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  • Washington Highlights

    NIH to Develop Strategic Plan

    Tannaz Rasouli, Sr. Director, Public Policy & Strategic Outreach

    National Institutes of Health (NIH) Director Francis Collins, M.D., Ph.D., told a Senate panel that the agency is “developing an overarching NIH strategic plan, and will be linking this with individual Institute/Center (IC) strategic plans that reflect the rapid current progress in bioscience.” The plan will be completed by December 2015.

    Dr. Collins made the comments at an April 30 Senate Labor-HHS Appropriations Subcommittee hearing on the president’s FY 2016 budget.

    Subcommittee Chair Roy Blunt (R-Mo.) opened the hearing by saying, “I intend to prioritize funding for NIH as one of the things the committee does even in a year where our funding challenges are greater than they sometimes are…I am anticipating that this subcommittee will be as supportive as we possibly can …of the ongoing work of NIH and the promise it holds for the future.”

    Patty Murray (D-Wash.), ranking member on the subcommittee, said “Biomedical research is an important investment to ensure that our government works for all of our families.” She said she was proud of the bipartisan budget agreement in December 2013 that rolled back sequestration for two years and hoped to build upon that agreement “and replace those automatic spending cuts for 2016 and beyond.”

    Dr. Collins told the subcommittee, “As a federal research agency, we are acutely aware that to achieve our mission we must serve as effective and efficient stewards of the resources provided by the American public. One way we are doing this is by focusing on prioritization of NIH resources. This involves developing advanced methods of portfolio analysis, identifying compelling scientific opportunities, fostering creative trans-NIH collaborations, and enhancing use of the Common Fund.”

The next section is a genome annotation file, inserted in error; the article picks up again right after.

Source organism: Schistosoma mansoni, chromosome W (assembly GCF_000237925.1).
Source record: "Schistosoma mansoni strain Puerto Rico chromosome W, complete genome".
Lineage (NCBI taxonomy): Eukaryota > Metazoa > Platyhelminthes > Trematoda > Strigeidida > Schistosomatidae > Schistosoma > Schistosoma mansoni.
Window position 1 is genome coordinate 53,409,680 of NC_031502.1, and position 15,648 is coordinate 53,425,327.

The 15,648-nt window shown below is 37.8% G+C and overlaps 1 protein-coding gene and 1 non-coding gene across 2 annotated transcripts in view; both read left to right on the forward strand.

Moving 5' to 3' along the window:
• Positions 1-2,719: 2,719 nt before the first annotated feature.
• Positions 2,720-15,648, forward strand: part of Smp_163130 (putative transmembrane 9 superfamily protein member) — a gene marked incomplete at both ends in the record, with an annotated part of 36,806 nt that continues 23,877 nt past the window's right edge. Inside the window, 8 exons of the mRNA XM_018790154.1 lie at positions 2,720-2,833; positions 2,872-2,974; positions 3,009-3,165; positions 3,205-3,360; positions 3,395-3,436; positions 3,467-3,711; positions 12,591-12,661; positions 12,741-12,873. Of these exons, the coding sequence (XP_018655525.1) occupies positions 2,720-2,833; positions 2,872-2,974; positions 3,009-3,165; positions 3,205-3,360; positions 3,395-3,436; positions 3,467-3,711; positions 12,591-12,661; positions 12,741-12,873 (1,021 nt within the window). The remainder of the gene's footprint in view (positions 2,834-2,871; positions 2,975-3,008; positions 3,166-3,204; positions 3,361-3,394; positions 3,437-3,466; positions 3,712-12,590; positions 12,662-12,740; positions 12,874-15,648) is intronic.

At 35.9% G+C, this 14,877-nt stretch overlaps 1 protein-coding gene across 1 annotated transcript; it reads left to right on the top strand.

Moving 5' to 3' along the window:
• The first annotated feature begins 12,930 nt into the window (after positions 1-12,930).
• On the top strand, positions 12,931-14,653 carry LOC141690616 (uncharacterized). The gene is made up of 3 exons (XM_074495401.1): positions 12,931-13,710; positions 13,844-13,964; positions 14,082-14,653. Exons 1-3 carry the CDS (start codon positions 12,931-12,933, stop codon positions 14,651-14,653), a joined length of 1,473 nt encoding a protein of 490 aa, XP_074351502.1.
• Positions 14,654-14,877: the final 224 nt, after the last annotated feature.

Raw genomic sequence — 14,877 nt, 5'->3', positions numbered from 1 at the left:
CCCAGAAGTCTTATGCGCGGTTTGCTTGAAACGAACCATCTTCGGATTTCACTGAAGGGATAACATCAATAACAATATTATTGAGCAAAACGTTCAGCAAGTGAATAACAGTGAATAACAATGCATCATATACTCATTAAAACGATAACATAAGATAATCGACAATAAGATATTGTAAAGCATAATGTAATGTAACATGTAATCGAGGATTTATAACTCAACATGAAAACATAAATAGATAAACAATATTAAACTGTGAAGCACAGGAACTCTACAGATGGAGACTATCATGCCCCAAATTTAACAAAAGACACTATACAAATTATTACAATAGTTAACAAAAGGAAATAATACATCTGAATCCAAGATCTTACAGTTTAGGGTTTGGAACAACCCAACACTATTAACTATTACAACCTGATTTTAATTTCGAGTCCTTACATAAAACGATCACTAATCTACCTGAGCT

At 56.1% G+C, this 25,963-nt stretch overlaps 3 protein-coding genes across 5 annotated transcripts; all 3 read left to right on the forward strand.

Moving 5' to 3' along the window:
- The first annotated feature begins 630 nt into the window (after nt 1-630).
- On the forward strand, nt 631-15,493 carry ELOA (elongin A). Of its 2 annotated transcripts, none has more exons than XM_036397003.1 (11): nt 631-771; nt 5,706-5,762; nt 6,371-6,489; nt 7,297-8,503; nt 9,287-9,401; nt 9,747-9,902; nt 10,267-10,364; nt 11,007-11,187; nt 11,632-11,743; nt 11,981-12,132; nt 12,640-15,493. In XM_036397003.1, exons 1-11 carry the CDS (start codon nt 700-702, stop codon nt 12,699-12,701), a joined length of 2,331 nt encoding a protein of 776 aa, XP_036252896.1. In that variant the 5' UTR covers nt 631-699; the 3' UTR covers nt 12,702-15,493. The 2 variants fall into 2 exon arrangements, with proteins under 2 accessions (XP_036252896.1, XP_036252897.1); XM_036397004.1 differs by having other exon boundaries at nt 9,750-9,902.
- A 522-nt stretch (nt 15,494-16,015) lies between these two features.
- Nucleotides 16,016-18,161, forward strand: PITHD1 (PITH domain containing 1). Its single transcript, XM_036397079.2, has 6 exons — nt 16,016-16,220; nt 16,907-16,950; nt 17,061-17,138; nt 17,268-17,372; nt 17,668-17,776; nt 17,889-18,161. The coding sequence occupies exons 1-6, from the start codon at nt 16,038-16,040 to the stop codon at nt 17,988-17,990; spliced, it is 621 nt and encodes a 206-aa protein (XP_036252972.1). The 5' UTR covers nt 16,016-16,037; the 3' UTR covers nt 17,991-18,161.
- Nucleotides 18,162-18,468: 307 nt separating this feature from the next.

He added, “We are also forging novel interagency partnerships like the NIH-DARPA-FDA project to build human biochips for testing drug toxicity, as well as innovative public-private partnerships and the Accelerating Medicines Partnership that is seeking to identify new drug targets for Alzheimer’s disease, type 2 diabetes, and autoimmune disorders.”

    He told the subcommittee, “We are also working to optimize the peer review process to enhance diversity, the fairness, the rigor, and the reproducibility of NIH-supported science. And finally, we remain firmly committed to strengthening and sustaining the biomedical research workforce by incentivizing early stage young investigators and revitalizing physician-scientist training.”

    Committee member questions focused on personalized medicine and the National Research Cohort, Alzheimer’s disease, reducing administrative burden, coordinating federal research across agencies,  reallocating NIH’s research portfolio, telemedicine and mobile health, and the Institutional Development Award (IDeA) program.